"I grew up in Buenos Aires, Argentina, and spent a great deal of time in the Orthodox synagogue where my grandfather was a founder member and my father played an active role in the services. My father knew the synagogue customs. Sitting next to him meant following everything meticulously and being part of the service.
"When I came of age - termed 'Bar Mitzvah' in Hebrew - I had to sit among women in the 'Ezrat-Nashim' (women's gallery) of the synagogue. I felt I had been placed in a second-class category. I was no longer involved with what was happening downstairs where the 'action' took place."
Rabbi Diana Villa, 51, one of the few women rabbis in Israel, began questioning Jewish gender issues after coming in contact with the Jewish Conservative movement when she was in her 20s. Conservative Judaism is a modern stream of Judaism that evolved in the United States in the early 1900s. It is characterized by a commitment to a deliberately non-fundamentalist teaching of Jewish principles of faith and by a positive attitude towards modern culture.
Villa, who neither delivers sermons nor addresses religious congregations, teaches the pure spirit of Judaism at the Shecter Institute of Jewish Studies, where she was ordained as a rabbi. Ironically, while some of her male students are now rabbis, the ultra-Orthodox rabbis still do not recognize women rabbis. Assures Villa, "In national religious circles, while some may not recognize my ordination, I still enjoy their respect and even work with them towards common goals."
Women in Israel are being ordained since the 1990s. However, it is still a relatively new phenomenon, with many having never met a woman rabbi. Working alongside other rabbis, Villa is active in a coalition that is trying to influence members of parliament, rabbinical court judges, rabbis, and other groups to change laws in order to free women from difficult marriages.
Talking about how beliefs are reinterpreted over time, Villa says, "Our vision of God, the Creation, the nature of the Revelation and so on is influenced by history and philosophy."
To prove her point she explains with an example. "The 'mehitzah' or the screen between men and women in synagogues has become so sacred in the Orthodox world. Removing it signifies a break with Orthodoxy. Yet, the only mention in rabbinic sources of a separation between men and women is in the Babylonian Talmud. There it says that, according to a rabbinic enactment, a screen was erected every year on Sukkot (the harvest festival). The purpose of the screen was to segregate men and women before the Water Drawing festivities.
(When the Holy Temple stood in Jerusalem, one of the special 'Sukkot' observances was to pour water on the Altar. The drawing of water for this purpose was preceded by all-night celebrations in the Temple courtyard, where sages danced and juggled burning torches. At daybreak, the procession would make its way to the Shiloach Spring, which flowed in a valley below the Temple, to 'draw water with joy'. The sages of the Talmud believed that, 'One who did not see the joy of the water-drawing celebrations, has not seen joy in his life.') This would prevent any 'frivolous behavior' that might occur as a result of the festivity. "This screen or gallery was temporary, limited solely to the duration of the festival. However, Orthodox rabbis tried to prove that this was Biblically ordained," Villa says.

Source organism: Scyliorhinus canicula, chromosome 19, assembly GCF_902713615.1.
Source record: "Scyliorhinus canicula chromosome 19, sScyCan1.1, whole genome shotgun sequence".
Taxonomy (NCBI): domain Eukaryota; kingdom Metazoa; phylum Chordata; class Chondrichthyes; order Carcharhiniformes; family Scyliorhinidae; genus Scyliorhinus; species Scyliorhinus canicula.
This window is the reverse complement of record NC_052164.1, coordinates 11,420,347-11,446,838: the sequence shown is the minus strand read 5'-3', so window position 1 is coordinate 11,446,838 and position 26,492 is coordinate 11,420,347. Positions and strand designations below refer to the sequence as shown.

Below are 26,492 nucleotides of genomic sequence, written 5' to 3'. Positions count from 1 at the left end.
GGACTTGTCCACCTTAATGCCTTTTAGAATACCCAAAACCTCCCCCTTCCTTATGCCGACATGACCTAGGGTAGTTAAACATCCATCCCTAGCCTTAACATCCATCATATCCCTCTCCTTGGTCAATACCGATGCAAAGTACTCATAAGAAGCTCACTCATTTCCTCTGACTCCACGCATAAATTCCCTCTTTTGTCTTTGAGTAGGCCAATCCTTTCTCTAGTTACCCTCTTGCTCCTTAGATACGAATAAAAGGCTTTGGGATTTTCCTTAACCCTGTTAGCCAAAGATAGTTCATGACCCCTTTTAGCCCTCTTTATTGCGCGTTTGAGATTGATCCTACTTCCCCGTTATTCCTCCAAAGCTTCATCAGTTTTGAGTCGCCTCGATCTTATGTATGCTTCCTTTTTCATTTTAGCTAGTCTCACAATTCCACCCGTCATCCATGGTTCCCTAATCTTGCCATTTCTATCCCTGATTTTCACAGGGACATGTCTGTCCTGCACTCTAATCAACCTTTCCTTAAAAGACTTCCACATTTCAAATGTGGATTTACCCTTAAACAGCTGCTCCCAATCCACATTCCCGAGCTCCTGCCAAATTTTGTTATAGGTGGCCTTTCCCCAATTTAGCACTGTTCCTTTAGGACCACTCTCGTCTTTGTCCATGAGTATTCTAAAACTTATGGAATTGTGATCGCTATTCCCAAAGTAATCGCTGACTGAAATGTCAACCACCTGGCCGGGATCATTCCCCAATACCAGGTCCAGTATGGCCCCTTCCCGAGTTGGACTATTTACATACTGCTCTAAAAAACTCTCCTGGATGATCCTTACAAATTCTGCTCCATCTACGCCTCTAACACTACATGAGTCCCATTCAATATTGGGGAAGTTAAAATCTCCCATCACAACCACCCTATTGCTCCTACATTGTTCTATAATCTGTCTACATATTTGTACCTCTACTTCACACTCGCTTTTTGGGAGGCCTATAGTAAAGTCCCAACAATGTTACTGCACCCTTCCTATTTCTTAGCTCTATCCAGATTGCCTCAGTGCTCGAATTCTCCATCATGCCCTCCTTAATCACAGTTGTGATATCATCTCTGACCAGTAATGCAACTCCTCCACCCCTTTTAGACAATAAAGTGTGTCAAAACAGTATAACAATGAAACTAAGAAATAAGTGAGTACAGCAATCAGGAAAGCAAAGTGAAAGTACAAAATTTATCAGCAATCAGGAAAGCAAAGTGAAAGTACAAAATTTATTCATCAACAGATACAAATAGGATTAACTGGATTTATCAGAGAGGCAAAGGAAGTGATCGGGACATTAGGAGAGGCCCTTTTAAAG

Villa states that archaeologists have never found a 'mehitza' in ancient synagogues and that women's sections do not find a mention prior to the 11th century. Most Orthodox Jews explain that sitting next to members of the opposite sex in a synagogue is a distraction. Villa points out, "One is meant to concentrate on the service. From my experience in a modern Orthodox synagogue, where many young people participated and were constantly checking out the opposite sex across the screen, separating the sexes can have a completely opposite effect."
In another criticism of the Orthodox perspective, Villa speaks of the unfair demands on women and their dress code. "Men do not have nearly as many restrictions. For example, no one demands that not a strand of hair should be seen under a man's hat."
Villa also throws light on new winds of change pertaining to women and religion. "Since modern Orthodox women, too, get enlisted in the army or into national service, after which they study and only get married in their late 20s, some have pre-marital sexual relations with their partners. Now, since the only Biblical problem to such a relationship is the prohibition of a couple being together without observing purity laws after the cycle of menstruation, such women observe the rituals, including immersion in a 'mikvah' (ritual pool). An article published last year by Professor Zvi Zohar, saying that being together without marrying may be considered valid under Jewish law, elicited an uproar from the Orthodox rabbis. However, young couples often decide for themselves based on their own understanding of Jewish law."
Acknowledging that even Conservative congregations are not ready to hire a woman rabbi, Villa says, "We still have a long way ahead of us as women rabbis until we are fully accepted even by secular society." Yet, she is optimistic and encouraging when she advises women rabbis: "Do your job as well as you can, and do not let anyone berate you or disrespect you just because you are a woman."